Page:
Sound Installation

Produced with The Making Space and The Media Centre
Installation: Transducers and Ready Made materials
Presente in The Media Centre, Huddersfield
January 6th-27th 2023
Thanks to Andrew Wilson, Lina Velandia, and Vernon O’Reilly

BONES is a project by David Vélez (Col/UK), exploring the resonance of human skulls to enhance Otherness and subvert listening biases in sonic art. BONES presents the auditory with unfamiliar audible experiences encouraging new sensibilities that challenge how we perceive our bodies through sound.

The sensibility of our bones to sound is crucial at an early stage of our life when in the womb, we have an initial encounter with the Otherness of our mother. We listen to her voice for the first time through the mastoid bones of our skull using the spinal cord like an antenna. This event is crucial in the baby’s cognitive and sensory development as it will influence the relationship they will establish with their affective environment.

BONES produces artworks that evoke our first sonic memories as babies, creating immersive experiences that provide the listeners with comfort. These installations challenge the cultural preconception that sound exclusively propagates airborne and that our ears are the only part of our body capable of detecting sound. BONES employs transducers designed to propagate sonic vibration through the skeletal system. Transducers are electroacoustic devices projecting sound through any solid or liquid material. In these pieces, transduction opens the door to unheard sonic experiences arousing the vulnerability of our skulls to sound.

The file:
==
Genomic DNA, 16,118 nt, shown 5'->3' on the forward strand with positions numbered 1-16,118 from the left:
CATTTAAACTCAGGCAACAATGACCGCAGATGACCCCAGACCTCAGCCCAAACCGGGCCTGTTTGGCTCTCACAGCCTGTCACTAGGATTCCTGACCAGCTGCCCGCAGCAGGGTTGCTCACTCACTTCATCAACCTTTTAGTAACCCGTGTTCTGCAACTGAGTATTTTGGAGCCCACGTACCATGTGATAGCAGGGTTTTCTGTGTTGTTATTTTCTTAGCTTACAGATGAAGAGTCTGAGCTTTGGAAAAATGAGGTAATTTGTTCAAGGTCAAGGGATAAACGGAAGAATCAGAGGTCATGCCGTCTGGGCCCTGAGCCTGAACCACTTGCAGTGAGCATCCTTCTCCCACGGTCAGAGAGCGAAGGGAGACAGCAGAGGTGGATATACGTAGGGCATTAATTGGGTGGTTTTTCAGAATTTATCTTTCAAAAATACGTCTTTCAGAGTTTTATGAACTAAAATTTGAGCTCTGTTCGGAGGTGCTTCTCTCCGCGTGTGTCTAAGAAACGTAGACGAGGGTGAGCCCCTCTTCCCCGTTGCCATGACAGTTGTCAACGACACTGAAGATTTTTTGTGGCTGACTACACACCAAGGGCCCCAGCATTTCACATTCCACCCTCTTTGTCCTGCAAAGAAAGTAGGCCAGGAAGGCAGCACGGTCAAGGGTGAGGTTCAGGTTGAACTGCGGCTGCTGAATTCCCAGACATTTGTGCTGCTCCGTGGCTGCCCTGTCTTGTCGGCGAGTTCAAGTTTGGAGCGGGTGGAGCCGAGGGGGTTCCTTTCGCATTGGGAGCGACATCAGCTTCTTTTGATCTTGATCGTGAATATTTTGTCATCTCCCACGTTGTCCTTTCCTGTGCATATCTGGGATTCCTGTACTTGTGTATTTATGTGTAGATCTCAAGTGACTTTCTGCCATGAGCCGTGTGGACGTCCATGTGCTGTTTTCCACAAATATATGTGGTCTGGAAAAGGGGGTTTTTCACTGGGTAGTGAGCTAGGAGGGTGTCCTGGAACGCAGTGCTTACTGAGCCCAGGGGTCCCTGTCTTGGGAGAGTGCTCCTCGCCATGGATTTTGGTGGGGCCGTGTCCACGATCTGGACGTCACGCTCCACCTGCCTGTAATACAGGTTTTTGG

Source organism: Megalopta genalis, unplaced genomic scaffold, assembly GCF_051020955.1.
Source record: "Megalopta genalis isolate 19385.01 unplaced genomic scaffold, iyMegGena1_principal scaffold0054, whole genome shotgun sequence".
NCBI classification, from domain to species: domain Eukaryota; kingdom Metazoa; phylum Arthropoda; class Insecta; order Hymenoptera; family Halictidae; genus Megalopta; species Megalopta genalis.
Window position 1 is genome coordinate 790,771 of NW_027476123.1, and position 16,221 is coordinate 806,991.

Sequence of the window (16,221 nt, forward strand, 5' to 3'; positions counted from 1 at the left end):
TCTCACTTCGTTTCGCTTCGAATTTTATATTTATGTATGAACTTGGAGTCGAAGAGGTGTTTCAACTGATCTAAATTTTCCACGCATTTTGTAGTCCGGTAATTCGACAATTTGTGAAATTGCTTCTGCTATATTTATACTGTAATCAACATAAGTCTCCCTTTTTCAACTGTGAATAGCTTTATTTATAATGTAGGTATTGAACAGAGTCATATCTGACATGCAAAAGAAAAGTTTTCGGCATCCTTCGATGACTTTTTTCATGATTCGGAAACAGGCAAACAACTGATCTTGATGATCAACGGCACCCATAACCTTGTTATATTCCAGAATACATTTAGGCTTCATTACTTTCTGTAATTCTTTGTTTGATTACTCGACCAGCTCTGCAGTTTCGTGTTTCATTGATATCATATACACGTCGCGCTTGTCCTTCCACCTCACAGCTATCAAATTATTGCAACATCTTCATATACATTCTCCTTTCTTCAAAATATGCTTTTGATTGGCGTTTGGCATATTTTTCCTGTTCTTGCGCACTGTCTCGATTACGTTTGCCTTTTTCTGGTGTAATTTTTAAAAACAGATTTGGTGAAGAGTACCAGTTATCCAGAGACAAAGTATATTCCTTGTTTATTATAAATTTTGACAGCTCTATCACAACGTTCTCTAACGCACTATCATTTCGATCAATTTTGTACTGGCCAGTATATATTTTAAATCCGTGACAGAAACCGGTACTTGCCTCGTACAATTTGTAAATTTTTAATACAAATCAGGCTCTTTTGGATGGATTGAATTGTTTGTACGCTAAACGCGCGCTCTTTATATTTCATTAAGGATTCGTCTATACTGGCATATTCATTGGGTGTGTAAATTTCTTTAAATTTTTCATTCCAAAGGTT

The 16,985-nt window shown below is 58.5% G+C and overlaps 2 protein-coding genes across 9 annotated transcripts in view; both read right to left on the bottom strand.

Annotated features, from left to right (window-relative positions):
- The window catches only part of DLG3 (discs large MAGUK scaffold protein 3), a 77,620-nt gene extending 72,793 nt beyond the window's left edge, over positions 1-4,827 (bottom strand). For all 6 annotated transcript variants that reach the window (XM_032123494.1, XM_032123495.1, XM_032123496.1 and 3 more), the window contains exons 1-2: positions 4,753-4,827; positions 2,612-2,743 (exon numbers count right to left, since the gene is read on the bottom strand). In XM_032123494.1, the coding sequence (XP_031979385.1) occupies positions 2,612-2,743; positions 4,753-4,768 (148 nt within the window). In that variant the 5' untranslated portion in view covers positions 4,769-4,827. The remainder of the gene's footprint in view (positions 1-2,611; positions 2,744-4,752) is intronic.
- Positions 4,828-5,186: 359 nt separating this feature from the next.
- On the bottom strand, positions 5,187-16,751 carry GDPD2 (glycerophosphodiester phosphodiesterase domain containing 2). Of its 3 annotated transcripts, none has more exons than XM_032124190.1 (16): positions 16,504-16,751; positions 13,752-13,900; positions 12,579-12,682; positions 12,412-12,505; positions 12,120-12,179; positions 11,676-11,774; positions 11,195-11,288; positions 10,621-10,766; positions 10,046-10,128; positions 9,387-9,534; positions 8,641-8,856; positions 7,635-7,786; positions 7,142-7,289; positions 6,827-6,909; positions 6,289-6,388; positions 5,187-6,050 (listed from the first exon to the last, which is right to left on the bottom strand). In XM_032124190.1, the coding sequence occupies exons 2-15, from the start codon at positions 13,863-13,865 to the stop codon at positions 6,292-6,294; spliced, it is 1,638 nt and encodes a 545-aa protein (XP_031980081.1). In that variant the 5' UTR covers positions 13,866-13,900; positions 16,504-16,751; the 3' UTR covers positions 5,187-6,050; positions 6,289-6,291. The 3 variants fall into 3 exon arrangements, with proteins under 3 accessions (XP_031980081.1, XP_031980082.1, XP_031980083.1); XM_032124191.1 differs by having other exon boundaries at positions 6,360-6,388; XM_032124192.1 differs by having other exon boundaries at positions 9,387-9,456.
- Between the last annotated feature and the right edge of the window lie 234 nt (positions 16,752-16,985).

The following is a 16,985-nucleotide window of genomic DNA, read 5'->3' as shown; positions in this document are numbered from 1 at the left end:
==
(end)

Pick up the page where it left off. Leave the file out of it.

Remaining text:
BONES invites the spectators to establish tactile contact with its pieces, creating warm and vibrating synergies. Moreover, the implementation of transducers and their relatively quiet sounds to the ear encourage harmonic relations between the artworks and the individuals that unwind, socialize and work in public areas. It means a shift from the often-imposing character of sonic pieces exhibited in these spaces. BONES incorporates musical synthesis to create compositions with sine tones, the most elemental sounds of the spectrum, vibrating at a single frequency. For this reason, sine tones are critical for researchers studying acoustics. In medical diagnosis, healthcare therapy, and bioacoustics, sonic and ultrasonic sine tones have major implementations thanks to their capacity to auscultate organic tissue by non-invasive means. For the same cause, in BONES, sine waves allow vibration to pass through the skin and contact the skull with fluidity and intensity.

The sine waves used in the composition of BONES correspond to the resonating frequency of human skulls, ranging between 35 and 65 Hz, producing intense vibration and long-travelling soundwaves. Other sine tones incorporated resonate in the medium and higher spectrum between 500 and 7,500 Hz, at which the cranium is also very sensitive. The piece also implements tones ranging between 1,000 and 1,400 Hz, the resonant gamut of teeth. The composition of BONES employs recordings made with geophones, devices designed to detect the low frequencies of seismic movement, which makes them also sensitive to the sounds that make our skull resonate. These sounds reveal to the listener the sonic universe of soil where aboveground and underground resonate in unison. The processing applied to the recordings aims to stimulate the acoustics of the listener’s vocal tract and encourages subtle vibration between their upper and lower teeth.

The installations of BONES use discarded and found materials and incorporate the architecture and furniture of public areas, establishing a visual dialogue with these spaces.

Watch video documentation here:

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